Last night I drank wine from a box. Not the milk carton sized one with cheap imitation sangria, but a solid carton box with a plastic tap containing over three liters of wine. However, I’m still not sure if I’m allowed to call that swill wine. It’s a sterile experience, which doesn’t make student life any better.
Drinking wine from a box has a clinical feel to it. You get the box from the fridge, which has been specifically designed to fit in most standard-sized fridges. Subsequently, you pry out the small tap with gynecological precision. At last, you bend your hand in the most impossible uncomfortable position imaginable to pour some wine from the box. This mess causes me to fill up the glasses a bit more, to delay the next moment I have to do this for as long as possible. Not to mention the appearance of the box itself, looking like the first PowerPoint creation of a hyperactive toddler.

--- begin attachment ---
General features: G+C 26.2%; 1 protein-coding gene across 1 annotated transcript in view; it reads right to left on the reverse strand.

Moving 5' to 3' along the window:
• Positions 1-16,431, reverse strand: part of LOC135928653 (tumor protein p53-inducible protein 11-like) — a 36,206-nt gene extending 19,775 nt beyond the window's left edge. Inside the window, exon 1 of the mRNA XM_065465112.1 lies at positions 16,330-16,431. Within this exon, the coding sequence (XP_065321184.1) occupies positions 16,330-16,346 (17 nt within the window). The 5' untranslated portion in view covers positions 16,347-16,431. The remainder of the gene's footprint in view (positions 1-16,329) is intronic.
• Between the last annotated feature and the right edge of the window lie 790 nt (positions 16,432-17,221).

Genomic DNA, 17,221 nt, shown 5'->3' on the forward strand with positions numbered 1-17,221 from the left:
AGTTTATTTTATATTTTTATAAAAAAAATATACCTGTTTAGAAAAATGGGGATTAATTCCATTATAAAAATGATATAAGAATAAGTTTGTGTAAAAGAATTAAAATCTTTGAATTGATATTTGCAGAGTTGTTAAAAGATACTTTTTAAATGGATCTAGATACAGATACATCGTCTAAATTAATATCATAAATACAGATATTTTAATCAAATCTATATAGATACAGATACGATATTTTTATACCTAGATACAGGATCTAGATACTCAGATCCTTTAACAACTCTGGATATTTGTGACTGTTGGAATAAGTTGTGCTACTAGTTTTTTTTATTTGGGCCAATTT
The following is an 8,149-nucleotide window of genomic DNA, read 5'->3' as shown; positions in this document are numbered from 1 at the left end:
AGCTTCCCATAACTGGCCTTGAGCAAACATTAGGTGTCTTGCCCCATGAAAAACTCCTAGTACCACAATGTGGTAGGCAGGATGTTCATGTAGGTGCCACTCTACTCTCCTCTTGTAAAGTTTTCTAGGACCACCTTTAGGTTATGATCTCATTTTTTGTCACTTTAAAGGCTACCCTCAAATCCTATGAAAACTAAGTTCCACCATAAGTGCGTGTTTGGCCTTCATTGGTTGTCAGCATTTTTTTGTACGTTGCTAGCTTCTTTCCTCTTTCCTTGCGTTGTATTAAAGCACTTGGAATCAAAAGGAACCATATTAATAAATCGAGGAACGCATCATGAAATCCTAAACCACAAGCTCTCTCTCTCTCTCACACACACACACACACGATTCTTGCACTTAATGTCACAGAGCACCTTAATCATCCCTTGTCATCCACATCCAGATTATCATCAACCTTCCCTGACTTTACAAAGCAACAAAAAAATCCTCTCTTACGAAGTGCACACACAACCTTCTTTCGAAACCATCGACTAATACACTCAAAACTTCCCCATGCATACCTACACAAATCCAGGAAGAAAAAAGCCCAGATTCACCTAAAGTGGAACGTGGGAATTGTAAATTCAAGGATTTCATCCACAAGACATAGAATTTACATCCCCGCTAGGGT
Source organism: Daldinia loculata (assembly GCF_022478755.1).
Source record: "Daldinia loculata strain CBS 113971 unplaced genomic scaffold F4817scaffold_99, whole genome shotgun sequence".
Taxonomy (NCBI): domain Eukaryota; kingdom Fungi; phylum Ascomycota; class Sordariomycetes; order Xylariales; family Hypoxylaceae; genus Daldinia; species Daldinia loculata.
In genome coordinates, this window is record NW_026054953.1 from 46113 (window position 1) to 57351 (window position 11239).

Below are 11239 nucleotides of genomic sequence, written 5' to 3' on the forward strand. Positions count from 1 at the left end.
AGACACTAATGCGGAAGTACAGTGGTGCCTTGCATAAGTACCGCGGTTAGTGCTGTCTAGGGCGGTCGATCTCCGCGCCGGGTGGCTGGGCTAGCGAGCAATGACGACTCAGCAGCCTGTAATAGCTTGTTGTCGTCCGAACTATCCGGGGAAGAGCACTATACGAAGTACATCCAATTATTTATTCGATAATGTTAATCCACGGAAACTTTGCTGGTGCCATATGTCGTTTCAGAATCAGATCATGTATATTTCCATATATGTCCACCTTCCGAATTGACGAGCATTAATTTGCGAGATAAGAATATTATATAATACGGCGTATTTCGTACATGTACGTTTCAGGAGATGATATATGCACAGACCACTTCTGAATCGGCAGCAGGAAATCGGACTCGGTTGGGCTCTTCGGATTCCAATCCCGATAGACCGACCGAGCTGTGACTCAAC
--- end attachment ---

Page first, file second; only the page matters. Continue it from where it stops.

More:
In short, the entire experience of drinking wine has been wiped out. The romantic process, from removing the cork to swirling the wine, has been changed into the experience of drinking instant coffee with a single commercial snap of the finger. It makes no sense, it is rather tasteless, but you do get your caffeine/alcohol fix.
Let us prevent having our student life reduced to a similar sterile experience, by choosing creativity over passivity. Smaller student associations now have the chance to get into the picture. Smaller sports organizations are often well equipped to deal with the six-foot distances, for example when fencing, ping-pong or athletics. Next to that, smaller student associations are rather well prepared for this new era, since they have usually more square feet per student at their bars. However, I still have not figured out how to do a beer relay race with a six-foot distance.
Focus on possibilities, instead of impossibilities. It makes student life a lot better. Everything we can do will be celebrated grand and compelling. Everything we can no longer do will be adapted to work in a different way. And let us do everything in our power to make sure student life remains vivid, and is not reduced to the experience of drinking wine from a box.